Are you afraid of being sucked into the “resume black-hole”? Well, I’m here to tell you the infamous “black hole” doesn’t have to be so scary IF you can avoid a few ever so common technical resume blunders.
Before we begin, as we go through these “blunders” keep these things in mind:
- The minute you release your resume into cyber space, you’re relying on it to sell all your accomplishments and the talent you can bring to an organization. This is the first and maybe only shot at catching a recruiter’s attention.
- Recruiters look at potentially 100s of resumes a week. No offense to your resume, but after a while you start to go cross-eyed. Make it easy!
Blunder # 1 – Irrelevant content
Avoid weighing down your resume with irrelevant content. You don’t need to include minor tasks or detail every process you do. Why? You begin to bury the important skills that you want to be catching the recruiter’s attention. And, look back at before we begin tip #2, the recruiter has to sift through all the information. Lastly, if you leave out something, then they just assume that you do not have that skill.
The fix? Relevant content. Keep your content relevant. If you know what opportunity you’re applying to just list what you know is relevant and/or going to make you stand out for that job. Remember, the recruiter is a professional, they have an idea of how things work. Save yourself the time and trim away those useless details. Good content is relevant content.
Blunder # 2 – Purposely Vague
Some developers also put details in their resume that are not clear and are open to a lot of interpretation. For example: Designed the company’s online store. Wrote the system so that users can either accept or cancel the order. This will not convey just how much work you have done for the online store. Did you write the entire program or did you just work on a small part of it? Did you work on the whole project or just the cancel and accept buttons?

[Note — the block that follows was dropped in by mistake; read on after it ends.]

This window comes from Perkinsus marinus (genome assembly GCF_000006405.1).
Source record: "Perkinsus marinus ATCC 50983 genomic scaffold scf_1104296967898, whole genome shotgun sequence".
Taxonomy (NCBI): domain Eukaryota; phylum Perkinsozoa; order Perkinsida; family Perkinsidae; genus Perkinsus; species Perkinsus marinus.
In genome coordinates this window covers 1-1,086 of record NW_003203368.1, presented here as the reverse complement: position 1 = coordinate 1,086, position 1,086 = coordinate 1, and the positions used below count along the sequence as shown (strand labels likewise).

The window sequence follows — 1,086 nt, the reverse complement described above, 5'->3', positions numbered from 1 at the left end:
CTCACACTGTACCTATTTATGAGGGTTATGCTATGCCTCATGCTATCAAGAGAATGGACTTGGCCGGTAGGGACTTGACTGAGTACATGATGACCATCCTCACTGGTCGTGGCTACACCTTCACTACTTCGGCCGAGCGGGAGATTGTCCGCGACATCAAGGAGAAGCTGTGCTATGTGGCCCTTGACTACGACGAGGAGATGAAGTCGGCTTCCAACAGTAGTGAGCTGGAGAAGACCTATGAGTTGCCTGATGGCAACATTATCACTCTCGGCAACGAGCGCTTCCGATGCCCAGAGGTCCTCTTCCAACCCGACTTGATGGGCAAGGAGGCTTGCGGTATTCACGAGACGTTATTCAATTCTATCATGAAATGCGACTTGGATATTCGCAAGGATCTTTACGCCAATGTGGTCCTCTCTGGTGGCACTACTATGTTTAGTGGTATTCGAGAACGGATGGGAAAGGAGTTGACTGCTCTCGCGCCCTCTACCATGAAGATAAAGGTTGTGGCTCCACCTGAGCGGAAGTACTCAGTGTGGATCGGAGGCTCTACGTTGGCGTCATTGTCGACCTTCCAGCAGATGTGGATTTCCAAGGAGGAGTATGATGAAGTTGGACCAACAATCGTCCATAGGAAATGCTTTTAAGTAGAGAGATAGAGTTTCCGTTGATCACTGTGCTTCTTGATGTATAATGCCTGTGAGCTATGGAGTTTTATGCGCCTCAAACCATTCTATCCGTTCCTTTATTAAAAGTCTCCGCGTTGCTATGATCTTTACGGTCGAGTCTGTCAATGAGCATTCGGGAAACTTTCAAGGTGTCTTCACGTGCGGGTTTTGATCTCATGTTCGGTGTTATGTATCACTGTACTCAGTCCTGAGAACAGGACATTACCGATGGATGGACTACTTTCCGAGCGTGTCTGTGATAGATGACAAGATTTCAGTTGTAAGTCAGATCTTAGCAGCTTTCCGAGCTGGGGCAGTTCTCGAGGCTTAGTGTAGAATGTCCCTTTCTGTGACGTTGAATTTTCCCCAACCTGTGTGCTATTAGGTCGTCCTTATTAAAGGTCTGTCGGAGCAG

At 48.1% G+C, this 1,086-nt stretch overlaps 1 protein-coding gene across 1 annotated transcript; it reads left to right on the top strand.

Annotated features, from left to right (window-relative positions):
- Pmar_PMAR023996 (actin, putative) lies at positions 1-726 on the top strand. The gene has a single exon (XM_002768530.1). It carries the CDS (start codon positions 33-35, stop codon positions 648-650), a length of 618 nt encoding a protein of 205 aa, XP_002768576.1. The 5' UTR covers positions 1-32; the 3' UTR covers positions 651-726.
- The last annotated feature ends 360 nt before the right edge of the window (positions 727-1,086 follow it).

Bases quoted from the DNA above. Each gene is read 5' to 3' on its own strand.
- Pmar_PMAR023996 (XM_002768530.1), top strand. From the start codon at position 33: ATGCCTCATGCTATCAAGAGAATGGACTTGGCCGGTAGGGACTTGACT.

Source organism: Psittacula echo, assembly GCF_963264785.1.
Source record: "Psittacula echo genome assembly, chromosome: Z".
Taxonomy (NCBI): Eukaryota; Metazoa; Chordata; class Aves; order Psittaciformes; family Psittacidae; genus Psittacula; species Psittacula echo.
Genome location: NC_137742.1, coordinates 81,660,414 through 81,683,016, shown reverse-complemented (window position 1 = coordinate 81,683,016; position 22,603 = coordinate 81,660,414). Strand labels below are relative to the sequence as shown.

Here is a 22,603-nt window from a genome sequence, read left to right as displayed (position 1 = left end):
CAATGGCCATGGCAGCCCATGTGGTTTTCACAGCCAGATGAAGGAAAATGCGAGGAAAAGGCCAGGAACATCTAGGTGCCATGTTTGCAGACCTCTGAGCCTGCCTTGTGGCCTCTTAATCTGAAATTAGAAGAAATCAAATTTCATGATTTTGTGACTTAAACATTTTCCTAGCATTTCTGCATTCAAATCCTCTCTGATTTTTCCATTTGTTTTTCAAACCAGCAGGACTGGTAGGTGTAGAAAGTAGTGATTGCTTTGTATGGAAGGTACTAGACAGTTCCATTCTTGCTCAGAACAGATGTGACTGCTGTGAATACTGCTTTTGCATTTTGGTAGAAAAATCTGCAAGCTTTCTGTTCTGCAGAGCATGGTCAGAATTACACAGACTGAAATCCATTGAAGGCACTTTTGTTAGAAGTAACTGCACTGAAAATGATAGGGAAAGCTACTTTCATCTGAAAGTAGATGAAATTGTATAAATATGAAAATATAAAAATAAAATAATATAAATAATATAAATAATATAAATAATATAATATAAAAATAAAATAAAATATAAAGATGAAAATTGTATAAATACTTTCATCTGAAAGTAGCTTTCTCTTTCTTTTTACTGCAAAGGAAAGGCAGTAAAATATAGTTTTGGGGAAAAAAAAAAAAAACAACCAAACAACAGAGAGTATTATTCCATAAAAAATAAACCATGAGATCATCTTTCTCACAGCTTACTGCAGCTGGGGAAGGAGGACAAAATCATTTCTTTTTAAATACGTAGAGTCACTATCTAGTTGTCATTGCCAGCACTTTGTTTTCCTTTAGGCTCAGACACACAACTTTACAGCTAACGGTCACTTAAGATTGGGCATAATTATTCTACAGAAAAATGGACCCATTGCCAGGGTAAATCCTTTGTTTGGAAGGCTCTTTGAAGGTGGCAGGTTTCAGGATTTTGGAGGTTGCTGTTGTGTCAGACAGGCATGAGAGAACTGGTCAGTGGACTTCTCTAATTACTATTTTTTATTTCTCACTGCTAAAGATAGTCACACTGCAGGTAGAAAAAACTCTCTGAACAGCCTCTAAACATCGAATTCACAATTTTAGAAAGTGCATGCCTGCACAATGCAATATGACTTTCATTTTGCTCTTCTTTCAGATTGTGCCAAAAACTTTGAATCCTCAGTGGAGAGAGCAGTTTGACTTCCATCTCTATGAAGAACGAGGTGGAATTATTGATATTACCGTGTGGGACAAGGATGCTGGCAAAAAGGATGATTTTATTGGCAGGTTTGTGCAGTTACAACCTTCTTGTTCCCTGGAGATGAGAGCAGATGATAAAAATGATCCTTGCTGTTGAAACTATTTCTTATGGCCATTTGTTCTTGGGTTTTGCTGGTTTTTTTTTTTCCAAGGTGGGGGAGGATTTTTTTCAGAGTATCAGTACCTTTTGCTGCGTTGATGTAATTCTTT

The fix? Duties vs. Accomplishments. Some tasks are common knowledge. Focus on your accomplishments for example: “Significantly improved the performance of the company’s proprietary accounting software by optimizing the stored procedures in SQL Server 2012.”
As a developer you need to make sure you’re covering the specific technologies you used as that’s what manager’s look for when reviewing a resume. E.G. Developed user interfaces for Java based web application using GWT, CSS3 and HTML5.
Blunder # 3 – Believing everything you read
You’re a savvy developer, architect or web designer, not a professional resume writer. So you consult blogs, books and even school guidance counselors for advice. But not all advice is good advice. Take for example the “Objective” section debate. Some say it’s a must, some say it’s useless. I say, IF done correctly, it’s a must.
The fix? Summary of skills vs. fluff. Everybody wants a “fulfilling job” where they can “use their skills and learn new ones” and preferably one in which they can grow. This approach is useless and the first thing recruiters see. Instead, start your resume with a summary of your tech skills and levels specific to the job you’re applying for.
Here are a few more tips.
Organize. Before a recruiter gets deep into your professional history, they want to know if you have the skills for the job so make it easy to find. Break your skills into categories e.g. technical certifications, operating systems, networking/protocols, programming languages, etc.
Don’t forget about your online profiles! Keep them current. LinkedIn, GitHub, StackOverflow etc.
The resume is not dead. In the recruiting industry, there has been a lot of buzz about the “death of the resume”. Let’s not be fooled, the resume is not dead. And personally, I don’t see it getting a visit from the angel of death anytime soon. It is still extremely important during your job search to have a relevant resume.
Original Author: Brittney Pippin